Preliminary and Final Decisions

Sonny Lulua v. Government of British Columbia

Decision Date:
September 15, 2009
File Numbers:
Decision Numbers:


Decision Date:     April 30, 2009 (Decision No. 1996-FAB-001(a))
September 15, 2009 (Decision No. 1996-FAB-001(b))

Panel: Rob Kyle, Carol Roberts, Shelley Nitikman

Keywords: Consent order; unauthorized timber harvesting; aboriginal rights; costs

Sonny Lulua appealed a decision issued in January 1996 by the Deputy Chief Forester, Ministry of Forests, finding that Mr. Lulua had cut and removed trees from Crown land without authority, in contravention of section 138 of the former Forest Act, R.S.B.C. 1979. Mr. Lulua appealed to the former Forest Appeal Board. The timber harvesting occurred in 1994 and involved 30.6 cubic metres of timber.

Mr. Lulua is a member of the Xeni Gwet’in First Nation. In his submissions to the Deputy Chief Forester, Mr. Lulua claimed an aboriginal right to cut timber on Crown land if the timber is used to construct housing for aboriginal people. The Deputy Chief Forester found insufficient evidence to support Mr. Lulua’s claim of an aboriginal right to cut the timber. Mr. Lulua appealed to Forest Appeal Board (the “Board”), and continued to claim an aboriginal right to harvest the timber for the purposes of housing.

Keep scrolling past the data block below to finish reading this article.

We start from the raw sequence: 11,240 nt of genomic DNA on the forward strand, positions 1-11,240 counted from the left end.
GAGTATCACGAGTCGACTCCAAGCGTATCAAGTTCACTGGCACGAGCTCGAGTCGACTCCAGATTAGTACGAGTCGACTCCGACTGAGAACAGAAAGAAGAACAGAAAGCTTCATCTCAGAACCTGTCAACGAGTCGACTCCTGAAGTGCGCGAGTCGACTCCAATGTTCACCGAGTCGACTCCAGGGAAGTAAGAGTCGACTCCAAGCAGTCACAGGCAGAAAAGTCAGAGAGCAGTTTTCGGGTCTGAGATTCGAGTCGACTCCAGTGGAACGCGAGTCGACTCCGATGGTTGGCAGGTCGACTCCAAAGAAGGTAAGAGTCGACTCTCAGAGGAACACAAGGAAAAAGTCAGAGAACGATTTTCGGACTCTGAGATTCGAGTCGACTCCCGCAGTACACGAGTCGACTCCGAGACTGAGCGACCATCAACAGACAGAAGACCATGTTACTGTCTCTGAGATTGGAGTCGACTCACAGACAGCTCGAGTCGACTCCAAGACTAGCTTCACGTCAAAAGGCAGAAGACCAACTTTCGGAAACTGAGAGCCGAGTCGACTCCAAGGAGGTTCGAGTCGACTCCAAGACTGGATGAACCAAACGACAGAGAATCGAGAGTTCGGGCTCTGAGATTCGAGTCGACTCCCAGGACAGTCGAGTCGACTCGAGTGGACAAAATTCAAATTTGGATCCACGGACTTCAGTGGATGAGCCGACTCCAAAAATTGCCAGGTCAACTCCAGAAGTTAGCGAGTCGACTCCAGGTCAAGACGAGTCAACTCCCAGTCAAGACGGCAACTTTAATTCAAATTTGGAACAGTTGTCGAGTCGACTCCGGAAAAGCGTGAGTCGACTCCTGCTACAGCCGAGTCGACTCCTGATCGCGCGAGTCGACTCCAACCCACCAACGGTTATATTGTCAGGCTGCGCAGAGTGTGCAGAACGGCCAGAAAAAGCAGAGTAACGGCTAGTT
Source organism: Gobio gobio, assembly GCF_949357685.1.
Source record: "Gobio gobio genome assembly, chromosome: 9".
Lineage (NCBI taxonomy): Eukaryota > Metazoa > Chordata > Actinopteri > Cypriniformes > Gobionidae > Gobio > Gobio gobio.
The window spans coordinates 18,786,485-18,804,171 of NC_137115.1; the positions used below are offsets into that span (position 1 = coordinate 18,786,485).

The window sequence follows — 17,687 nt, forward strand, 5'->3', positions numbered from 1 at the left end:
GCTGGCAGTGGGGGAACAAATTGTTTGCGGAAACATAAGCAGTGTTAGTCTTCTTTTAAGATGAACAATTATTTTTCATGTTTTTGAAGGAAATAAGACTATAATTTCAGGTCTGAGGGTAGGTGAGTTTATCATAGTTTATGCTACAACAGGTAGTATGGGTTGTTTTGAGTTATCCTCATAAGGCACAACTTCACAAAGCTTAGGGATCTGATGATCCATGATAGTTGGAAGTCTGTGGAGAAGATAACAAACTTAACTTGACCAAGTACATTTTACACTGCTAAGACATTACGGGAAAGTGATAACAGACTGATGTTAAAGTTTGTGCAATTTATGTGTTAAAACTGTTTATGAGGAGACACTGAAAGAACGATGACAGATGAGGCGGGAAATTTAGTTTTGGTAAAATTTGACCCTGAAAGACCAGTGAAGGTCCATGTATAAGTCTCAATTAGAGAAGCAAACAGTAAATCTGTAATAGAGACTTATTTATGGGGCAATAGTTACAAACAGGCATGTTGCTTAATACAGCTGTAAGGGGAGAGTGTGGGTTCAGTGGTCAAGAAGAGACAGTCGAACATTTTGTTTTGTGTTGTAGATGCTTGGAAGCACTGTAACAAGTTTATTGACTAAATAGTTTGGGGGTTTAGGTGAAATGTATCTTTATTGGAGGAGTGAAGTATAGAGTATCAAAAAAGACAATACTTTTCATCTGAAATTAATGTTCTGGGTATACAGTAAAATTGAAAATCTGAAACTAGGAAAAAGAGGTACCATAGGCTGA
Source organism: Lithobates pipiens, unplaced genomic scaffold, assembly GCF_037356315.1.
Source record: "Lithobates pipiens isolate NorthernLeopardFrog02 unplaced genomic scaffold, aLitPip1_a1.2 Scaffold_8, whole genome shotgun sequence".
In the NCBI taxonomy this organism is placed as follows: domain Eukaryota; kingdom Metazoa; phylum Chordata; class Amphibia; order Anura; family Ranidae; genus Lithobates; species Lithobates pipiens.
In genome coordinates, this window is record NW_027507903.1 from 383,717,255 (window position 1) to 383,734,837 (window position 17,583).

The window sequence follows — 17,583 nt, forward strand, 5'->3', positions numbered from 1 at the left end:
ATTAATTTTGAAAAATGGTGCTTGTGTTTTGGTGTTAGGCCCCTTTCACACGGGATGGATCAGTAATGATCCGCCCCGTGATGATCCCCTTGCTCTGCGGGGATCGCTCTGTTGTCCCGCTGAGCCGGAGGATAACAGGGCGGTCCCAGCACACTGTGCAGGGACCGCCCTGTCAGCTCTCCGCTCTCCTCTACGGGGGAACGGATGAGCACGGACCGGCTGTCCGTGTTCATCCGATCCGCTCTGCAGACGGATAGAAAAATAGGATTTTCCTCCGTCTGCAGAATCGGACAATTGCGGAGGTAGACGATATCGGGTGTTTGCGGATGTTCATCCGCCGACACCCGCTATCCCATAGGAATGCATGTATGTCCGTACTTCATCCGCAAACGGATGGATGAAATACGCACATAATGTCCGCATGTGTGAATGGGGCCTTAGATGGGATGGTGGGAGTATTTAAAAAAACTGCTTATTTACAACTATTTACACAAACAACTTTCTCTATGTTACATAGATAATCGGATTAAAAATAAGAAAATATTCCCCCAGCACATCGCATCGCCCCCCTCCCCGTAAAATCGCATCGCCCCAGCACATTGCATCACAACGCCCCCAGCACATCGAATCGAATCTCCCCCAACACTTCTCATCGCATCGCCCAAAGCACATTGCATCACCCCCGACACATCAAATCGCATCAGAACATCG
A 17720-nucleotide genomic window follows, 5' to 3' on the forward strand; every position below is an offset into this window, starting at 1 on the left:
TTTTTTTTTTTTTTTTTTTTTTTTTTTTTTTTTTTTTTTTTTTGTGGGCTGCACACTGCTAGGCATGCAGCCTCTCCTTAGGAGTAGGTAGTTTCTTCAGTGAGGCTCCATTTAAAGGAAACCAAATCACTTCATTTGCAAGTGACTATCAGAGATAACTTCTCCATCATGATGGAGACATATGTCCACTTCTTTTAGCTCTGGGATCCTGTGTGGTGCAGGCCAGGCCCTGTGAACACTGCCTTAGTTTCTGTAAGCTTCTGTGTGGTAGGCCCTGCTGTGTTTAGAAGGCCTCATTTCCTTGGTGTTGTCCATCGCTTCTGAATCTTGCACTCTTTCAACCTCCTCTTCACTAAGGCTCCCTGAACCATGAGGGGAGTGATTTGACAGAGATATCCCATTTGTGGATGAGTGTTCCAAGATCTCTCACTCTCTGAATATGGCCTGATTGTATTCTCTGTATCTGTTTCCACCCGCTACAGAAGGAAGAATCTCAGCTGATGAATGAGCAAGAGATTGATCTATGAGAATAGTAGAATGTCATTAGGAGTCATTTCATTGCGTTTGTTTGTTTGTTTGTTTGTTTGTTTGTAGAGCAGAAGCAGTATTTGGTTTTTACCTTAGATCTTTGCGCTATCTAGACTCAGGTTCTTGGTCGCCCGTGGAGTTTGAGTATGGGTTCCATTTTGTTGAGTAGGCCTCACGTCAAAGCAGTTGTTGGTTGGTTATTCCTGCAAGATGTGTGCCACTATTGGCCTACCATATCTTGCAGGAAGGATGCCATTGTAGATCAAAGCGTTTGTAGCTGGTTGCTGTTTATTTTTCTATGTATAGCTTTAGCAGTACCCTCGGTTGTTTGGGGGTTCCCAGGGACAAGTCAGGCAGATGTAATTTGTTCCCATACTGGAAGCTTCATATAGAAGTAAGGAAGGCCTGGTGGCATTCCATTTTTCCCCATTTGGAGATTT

The Board commenced a hearing of the appeal in May 1996. At the start of the hearing, Mr. Lulua requested an adjournment of the appeal on the basis that he intended to proceed to the B.C. Supreme Court for a declaration that sections of the Forest Act were unconstitutional to the extent that they infringed a constitutionally protected aboriginal right to harvest timber for housing, as well as a declaration as to the existence, nature and extent of that aboriginal right.  The Board granted the adjournment pending the outcome of the court proceedings.

Over the next few years, the Board granted several further adjournments pending the outcome of other litigation involving aboriginal rights. Once that litigation concluded, the parties sought a further adjournment for the purpose of attempting to negotiate a settlement of the appeal.

Before the Board heard the merits of the appeal, the parties negotiated a settlement. By consent of the parties, the Board ordered that the Deputy Chief Forester’s decision be reversed, and that the Deputy Chief Forester shall pay Mr. Lulua’s costs of the appeal (Decision No. 1996-FAB-001(a)).

Subsequently, by consent of the parties, the Board confirmed that the parties had agreed upon a quantum of costs, and the Deputy Chief Forester had paid costs of $38,428.64 to Mr. Lulua (Decision No. 1996-FAB-001(b)).

Accordingly, the appeal was allowed, and Mr. Lulua’s application for costs was granted.